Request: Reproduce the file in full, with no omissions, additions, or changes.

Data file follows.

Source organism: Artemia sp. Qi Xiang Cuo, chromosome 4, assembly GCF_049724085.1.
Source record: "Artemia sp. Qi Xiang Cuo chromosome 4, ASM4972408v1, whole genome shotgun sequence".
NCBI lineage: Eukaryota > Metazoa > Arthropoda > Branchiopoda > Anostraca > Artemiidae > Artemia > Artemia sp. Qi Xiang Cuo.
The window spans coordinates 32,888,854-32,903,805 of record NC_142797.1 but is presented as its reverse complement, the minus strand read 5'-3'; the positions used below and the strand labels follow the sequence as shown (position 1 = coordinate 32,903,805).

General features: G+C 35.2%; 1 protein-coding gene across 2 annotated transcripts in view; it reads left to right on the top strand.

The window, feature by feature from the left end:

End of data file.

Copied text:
Source organism: Artemia sp. Qi Xiang Cuo, chromosome 4, assembly GCF_049724085.1.
Source record: "Artemia sp. Qi Xiang Cuo chromosome 4, ASM4972408v1, whole genome shotgun sequence".
NCBI lineage: Eukaryota > Metazoa > Arthropoda > Branchiopoda > Anostraca > Artemiidae > Artemia > Artemia sp. Qi Xiang Cuo.
The window spans coordinates 32,888,854-32,903,805 of record NC_142797.1 but is presented as its reverse complement, the minus strand read 5'-3'; the positions used below and the strand labels follow the sequence as shown (position 1 = coordinate 32,903,805).

General features: G+C 35.2%; 1 protein-coding gene across 2 annotated transcripts in view; it reads left to right on the top strand.

The window, feature by feature from the left end: